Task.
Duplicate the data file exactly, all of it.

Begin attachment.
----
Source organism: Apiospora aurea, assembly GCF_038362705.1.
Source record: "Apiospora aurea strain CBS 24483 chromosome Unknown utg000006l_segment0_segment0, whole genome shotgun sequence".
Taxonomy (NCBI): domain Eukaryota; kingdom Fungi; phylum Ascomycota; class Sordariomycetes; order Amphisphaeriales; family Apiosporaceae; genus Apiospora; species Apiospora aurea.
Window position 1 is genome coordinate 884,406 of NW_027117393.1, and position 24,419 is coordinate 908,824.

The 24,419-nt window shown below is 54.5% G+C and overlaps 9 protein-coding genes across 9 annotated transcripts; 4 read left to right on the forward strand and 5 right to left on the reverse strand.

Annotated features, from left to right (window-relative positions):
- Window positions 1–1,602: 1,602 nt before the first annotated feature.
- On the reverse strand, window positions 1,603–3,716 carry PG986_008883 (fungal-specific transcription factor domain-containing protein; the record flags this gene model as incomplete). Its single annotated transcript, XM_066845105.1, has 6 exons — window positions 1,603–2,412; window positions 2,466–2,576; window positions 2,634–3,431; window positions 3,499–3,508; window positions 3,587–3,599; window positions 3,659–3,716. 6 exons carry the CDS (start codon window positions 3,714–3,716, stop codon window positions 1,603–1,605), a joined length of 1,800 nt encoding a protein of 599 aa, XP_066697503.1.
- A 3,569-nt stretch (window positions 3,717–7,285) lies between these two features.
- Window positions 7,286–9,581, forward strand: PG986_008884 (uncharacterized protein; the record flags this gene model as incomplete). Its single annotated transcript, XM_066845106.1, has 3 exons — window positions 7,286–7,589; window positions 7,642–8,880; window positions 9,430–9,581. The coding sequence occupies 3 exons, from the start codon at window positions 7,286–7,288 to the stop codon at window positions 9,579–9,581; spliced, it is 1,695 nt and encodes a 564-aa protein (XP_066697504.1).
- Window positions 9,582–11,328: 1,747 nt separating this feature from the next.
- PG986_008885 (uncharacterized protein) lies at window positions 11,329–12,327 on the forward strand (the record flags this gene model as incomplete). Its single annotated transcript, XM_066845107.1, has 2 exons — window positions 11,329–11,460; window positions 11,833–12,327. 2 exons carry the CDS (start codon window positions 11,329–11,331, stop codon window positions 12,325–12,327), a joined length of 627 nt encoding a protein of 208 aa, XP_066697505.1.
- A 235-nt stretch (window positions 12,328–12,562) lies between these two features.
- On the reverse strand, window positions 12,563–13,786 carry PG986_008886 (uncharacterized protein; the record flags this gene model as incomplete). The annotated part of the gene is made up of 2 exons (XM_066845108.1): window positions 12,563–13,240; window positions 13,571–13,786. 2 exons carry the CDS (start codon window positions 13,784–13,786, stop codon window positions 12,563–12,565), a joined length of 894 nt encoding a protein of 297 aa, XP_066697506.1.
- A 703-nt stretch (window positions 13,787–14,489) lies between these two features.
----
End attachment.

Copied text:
Source organism: Apiospora aurea, assembly GCF_038362705.1.
Source record: "Apiospora aurea strain CBS 24483 chromosome Unknown utg000006l_segment0_segment0, whole genome shotgun sequence".
Taxonomy (NCBI): domain Eukaryota; kingdom Fungi; phylum Ascomycota; class Sordariomycetes; order Amphisphaeriales; family Apiosporaceae; genus Apiospora; species Apiospora aurea.
Window position 1 is genome coordinate 884,406 of NW_027117393.1, and position 24,419 is coordinate 908,824.

The 24,419-nt window shown below is 54.5% G+C and overlaps 9 protein-coding genes across 9 annotated transcripts; 4 read left to right on the forward strand and 5 right to left on the reverse strand.

Annotated features, from left to right (window-relative positions):
- Window positions 1–1,602: 1,602 nt before the first annotated feature.
- On the reverse strand, window positions 1,603–3,716 carry PG986_008883 (fungal-specific transcription factor domain-containing protein; the record flags this gene model as incomplete). Its single annotated transcript, XM_066845105.1, has 6 exons — window positions 1,603–2,412; window positions 2,466–2,576; window positions 2,634–3,431; window positions 3,499–3,508; window positions 3,587–3,599; window positions 3,659–3,716. 6 exons carry the CDS (start codon window positions 3,714–3,716, stop codon window positions 1,603–1,605), a joined length of 1,800 nt encoding a protein of 599 aa, XP_066697503.1.
- A 3,569-nt stretch (window positions 3,717–7,285) lies between these two features.
- Window positions 7,286–9,581, forward strand: PG986_008884 (uncharacterized protein; the record flags this gene model as incomplete). Its single annotated transcript, XM_066845106.1, has 3 exons — window positions 7,286–7,589; window positions 7,642–8,880; window positions 9,430–9,581. The coding sequence occupies 3 exons, from the start codon at window positions 7,286–7,288 to the stop codon at window positions 9,579–9,581; spliced, it is 1,695 nt and encodes a 564-aa protein (XP_066697504.1).
- Window positions 9,582–11,328: 1,747 nt separating this feature from the next.
- PG986_008885 (uncharacterized protein) lies at window positions 11,329–12,327 on the forward strand (the record flags this gene model as incomplete). Its single annotated transcript, XM_066845107.1, has 2 exons — window positions 11,329–11,460; window positions 11,833–12,327. 2 exons carry the CDS (start codon window positions 11,329–11,331, stop codon window positions 12,325–12,327), a joined length of 627 nt encoding a protein of 208 aa, XP_066697505.1.
- A 235-nt stretch (window positions 12,328–12,562) lies between these two features.
- On the reverse strand, window positions 12,563–13,786 carry PG986_008886 (uncharacterized protein; the record flags this gene model as incomplete). The annotated part of the gene is made up of 2 exons (XM_066845108.1): window positions 12,563–13,240; window positions 13,571–13,786. 2 exons carry the CDS (start codon window positions 13,784–13,786, stop codon window positions 12,563–12,565), a joined length of 894 nt encoding a protein of 297 aa, XP_066697506.1.
- A 703-nt stretch (window positions 13,787–14,489) lies between these two features.